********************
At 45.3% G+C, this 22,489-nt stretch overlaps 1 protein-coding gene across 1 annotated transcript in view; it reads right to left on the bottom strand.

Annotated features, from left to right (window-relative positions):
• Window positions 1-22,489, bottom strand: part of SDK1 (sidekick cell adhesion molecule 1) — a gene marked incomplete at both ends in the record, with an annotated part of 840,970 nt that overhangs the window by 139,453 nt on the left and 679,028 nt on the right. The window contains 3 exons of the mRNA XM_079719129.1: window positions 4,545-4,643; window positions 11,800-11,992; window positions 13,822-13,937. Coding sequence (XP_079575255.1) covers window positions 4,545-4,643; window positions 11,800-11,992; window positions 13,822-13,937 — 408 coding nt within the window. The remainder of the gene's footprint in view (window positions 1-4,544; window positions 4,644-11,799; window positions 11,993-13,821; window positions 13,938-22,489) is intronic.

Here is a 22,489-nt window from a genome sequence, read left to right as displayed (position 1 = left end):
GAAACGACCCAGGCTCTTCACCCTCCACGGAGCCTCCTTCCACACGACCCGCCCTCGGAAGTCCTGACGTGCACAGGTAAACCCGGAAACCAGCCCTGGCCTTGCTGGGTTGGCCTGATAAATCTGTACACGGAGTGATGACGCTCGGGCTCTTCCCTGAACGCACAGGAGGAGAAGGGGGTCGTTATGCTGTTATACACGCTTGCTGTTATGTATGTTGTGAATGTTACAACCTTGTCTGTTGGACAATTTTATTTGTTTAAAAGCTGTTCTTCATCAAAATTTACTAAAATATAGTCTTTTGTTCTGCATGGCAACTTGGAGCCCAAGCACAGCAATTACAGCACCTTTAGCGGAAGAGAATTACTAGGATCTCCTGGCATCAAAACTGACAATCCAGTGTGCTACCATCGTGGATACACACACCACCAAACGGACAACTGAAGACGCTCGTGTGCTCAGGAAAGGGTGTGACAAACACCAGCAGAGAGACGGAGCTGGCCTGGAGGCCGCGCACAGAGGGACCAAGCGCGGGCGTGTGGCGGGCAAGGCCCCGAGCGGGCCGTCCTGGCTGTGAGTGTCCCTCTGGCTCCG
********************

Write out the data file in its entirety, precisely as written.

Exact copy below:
At 45.3% G+C, this 22,489-nt stretch overlaps 1 protein-coding gene across 1 annotated transcript in view; it reads right to left on the bottom strand.

Annotated features, from left to right (window-relative positions):
• Window positions 1-22,489, bottom strand: part of SDK1 (sidekick cell adhesion molecule 1) — a gene marked incomplete at both ends in the record, with an annotated part of 840,970 nt that overhangs the window by 139,453 nt on the left and 679,028 nt on the right. The window contains 3 exons of the mRNA XM_079719129.1: window positions 4,545-4,643; window positions 11,800-11,992; window positions 13,822-13,937. Coding sequence (XP_079575255.1) covers window positions 4,545-4,643; window positions 11,800-11,992; window positions 13,822-13,937 — 408 coding nt within the window. The remainder of the gene's footprint in view (window positions 1-4,544; window positions 4,644-11,799; window positions 11,993-13,821; window positions 13,938-22,489) is intronic.

Here is a 22,489-nt window from a genome sequence, read left to right as displayed (position 1 = left end):
GAAACGACCCAGGCTCTTCACCCTCCACGGAGCCTCCTTCCACACGACCCGCCCTCGGAAGTCCTGACGTGCACAGGTAAACCCGGAAACCAGCCCTGGCCTTGCTGGGTTGGCCTGATAAATCTGTACACGGAGTGATGACGCTCGGGCTCTTCCCTGAACGCACAGGAGGAGAAGGGGGTCGTTATGCTGTTATACACGCTTGCTGTTATGTATGTTGTGAATGTTACAACCTTGTCTGTTGGACAATTTTATTTGTTTAAAAGCTGTTCTTCATCAAAATTTACTAAAATATAGTCTTTTGTTCTGCATGGCAACTTGGAGCCCAAGCACAGCAATTACAGCACCTTTAGCGGAAGAGAATTACTAGGATCTCCTGGCATCAAAACTGACAATCCAGTGTGCTACCATCGTGGATACACACACCACCAAACGGACAACTGAAGACGCTCGTGTGCTCAGGAAAGGGTGTGACAAACACCAGCAGAGAGACGGAGCTGGCCTGGAGGCCGCGCACAGAGGGACCAAGCGCGGGCGTGTGGCGGGCAAGGCCCCGAGCGGGCCGTCCTGGCTGTGAGTGTCCCTCTGGCTCCG